Under the plan, which would be launched in January, the government would guarantee 80 per cent of loans to small businesses, ranging from a few thousand pounds up to £10m per company over a six-year lending period.
According to the Financial Times, the banks would set their own interest rate for their loans, but the rate is likely to be capped at about 15 per cent – just like the CBILS – which is far higher than the 2.5 per cent fixed interest rate of the parallel Bounce Back Loans Scheme (BBLS).
Research by our sister title GrowthBusiness found that lenders are charging anything between 3 per cent and 15 per cent for CBILS loans.
As of last month, the CBILS and the BBLS have lent £60.64bn to struggling businesses between them.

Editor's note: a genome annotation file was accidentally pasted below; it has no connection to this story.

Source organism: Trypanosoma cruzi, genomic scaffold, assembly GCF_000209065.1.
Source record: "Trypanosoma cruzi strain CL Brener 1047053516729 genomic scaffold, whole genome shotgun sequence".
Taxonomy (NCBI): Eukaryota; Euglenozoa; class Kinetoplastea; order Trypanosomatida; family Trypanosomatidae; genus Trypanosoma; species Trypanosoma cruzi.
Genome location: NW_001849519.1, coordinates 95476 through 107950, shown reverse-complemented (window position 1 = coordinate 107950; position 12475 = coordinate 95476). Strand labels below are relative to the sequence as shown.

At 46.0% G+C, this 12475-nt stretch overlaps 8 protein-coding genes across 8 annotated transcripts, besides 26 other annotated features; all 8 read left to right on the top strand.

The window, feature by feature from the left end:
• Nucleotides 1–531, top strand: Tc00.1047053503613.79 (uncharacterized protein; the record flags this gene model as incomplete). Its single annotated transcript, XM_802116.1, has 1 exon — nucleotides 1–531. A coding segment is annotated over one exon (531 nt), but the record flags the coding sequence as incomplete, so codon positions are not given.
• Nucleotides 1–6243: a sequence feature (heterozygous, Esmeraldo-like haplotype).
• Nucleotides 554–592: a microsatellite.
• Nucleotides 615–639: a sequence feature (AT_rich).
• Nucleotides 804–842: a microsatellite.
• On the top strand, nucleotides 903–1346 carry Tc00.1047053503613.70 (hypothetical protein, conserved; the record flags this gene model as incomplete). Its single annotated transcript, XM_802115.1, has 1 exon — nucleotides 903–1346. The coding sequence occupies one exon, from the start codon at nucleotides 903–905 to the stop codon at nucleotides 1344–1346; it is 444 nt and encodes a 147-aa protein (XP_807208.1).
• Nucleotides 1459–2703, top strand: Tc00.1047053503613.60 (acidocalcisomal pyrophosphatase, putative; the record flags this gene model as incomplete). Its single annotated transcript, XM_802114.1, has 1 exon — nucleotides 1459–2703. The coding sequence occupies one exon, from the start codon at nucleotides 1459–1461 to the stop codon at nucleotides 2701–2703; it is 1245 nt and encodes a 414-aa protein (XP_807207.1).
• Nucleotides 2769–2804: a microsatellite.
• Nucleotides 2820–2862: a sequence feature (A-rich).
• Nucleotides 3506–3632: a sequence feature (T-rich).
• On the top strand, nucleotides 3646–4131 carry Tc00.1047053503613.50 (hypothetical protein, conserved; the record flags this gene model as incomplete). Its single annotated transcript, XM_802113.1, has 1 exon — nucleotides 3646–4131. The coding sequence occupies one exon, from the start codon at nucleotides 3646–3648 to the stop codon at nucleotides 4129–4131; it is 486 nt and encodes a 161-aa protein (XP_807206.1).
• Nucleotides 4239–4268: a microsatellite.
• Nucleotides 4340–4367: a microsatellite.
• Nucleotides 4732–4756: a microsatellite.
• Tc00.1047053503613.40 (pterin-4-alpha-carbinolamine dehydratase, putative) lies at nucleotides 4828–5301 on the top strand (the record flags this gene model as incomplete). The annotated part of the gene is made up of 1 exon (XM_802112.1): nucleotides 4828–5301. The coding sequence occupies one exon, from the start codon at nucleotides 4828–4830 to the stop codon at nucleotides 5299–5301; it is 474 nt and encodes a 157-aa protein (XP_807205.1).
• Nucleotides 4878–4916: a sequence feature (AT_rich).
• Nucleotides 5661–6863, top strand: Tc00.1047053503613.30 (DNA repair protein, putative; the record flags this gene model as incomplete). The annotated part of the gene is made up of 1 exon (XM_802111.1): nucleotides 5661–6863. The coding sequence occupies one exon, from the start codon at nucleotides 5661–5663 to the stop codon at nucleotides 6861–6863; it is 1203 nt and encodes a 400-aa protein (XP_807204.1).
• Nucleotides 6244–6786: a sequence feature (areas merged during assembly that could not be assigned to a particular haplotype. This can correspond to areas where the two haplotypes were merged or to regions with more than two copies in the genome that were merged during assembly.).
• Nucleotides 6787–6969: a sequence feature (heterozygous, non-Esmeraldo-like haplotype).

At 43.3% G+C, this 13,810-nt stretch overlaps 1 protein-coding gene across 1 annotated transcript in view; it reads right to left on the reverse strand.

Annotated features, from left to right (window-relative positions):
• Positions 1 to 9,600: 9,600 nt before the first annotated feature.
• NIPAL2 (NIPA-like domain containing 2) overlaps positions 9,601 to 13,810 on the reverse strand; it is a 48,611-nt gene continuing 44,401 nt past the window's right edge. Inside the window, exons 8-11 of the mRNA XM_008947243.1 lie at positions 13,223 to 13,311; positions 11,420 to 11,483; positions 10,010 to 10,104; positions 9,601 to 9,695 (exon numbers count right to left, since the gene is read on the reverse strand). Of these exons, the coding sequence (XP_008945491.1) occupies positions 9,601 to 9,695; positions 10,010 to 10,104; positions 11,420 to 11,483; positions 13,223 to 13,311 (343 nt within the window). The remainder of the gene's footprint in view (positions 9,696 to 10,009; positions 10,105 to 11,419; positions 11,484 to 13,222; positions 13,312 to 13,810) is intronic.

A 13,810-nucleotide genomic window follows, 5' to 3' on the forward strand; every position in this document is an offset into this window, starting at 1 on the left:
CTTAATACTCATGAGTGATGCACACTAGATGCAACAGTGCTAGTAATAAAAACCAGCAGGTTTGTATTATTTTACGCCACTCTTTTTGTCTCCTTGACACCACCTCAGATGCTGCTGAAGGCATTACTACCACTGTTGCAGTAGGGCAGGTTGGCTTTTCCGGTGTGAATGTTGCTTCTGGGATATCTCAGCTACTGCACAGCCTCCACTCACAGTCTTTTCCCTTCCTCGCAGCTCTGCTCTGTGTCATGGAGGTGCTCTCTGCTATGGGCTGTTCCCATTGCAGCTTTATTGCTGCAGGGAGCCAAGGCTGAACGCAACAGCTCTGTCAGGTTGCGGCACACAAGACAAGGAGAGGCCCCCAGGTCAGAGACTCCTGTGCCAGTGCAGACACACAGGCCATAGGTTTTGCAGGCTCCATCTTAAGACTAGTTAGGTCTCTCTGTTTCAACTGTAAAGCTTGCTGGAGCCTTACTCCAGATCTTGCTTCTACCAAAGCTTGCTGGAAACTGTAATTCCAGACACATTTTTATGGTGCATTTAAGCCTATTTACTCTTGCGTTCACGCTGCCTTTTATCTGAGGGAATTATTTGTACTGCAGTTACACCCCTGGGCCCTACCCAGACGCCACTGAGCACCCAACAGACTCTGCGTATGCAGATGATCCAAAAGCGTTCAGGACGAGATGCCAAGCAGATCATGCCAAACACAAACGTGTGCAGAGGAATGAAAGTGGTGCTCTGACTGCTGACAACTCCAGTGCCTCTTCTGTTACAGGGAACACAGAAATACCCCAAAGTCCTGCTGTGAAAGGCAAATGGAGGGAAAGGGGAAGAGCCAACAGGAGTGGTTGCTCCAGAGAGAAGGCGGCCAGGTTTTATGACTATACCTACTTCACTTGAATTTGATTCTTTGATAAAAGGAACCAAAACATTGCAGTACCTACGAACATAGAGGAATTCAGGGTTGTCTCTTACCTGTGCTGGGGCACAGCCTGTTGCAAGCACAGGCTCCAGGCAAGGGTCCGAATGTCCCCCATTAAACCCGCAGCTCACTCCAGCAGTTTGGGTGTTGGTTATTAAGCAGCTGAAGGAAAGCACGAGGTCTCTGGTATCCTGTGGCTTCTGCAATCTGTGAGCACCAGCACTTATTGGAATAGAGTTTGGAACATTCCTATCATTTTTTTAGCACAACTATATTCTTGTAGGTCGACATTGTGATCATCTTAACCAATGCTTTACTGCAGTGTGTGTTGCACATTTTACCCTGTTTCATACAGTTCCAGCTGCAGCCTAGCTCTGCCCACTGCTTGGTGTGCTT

And the new state-backed SME lending scheme would have more stringent lending criteria than the BBLS, which has been criticised for just waving through loan applications in the government’s hurry to support businesses.
Controversially, the replacement state-backed SME lending scheme would reintroduce some element of personal guarantee for borrowers, which means they could lose their house or other assets if they do not keep up repayments. Banks were slammed for insisting on personal guarantees when the CBILS was first introduced in March.
Douglas Grant, director of CBILS lender Conister, said: “We fully support the UK government’s plans to launch a permanent replacement for the £65bn Covid loans programme to support SMEs … This more permanent financial support from the government will be welcome news to those resilient SMEs that have already shown extraordinary levels of adaptability and strength in the face of changing consumer behaviour.”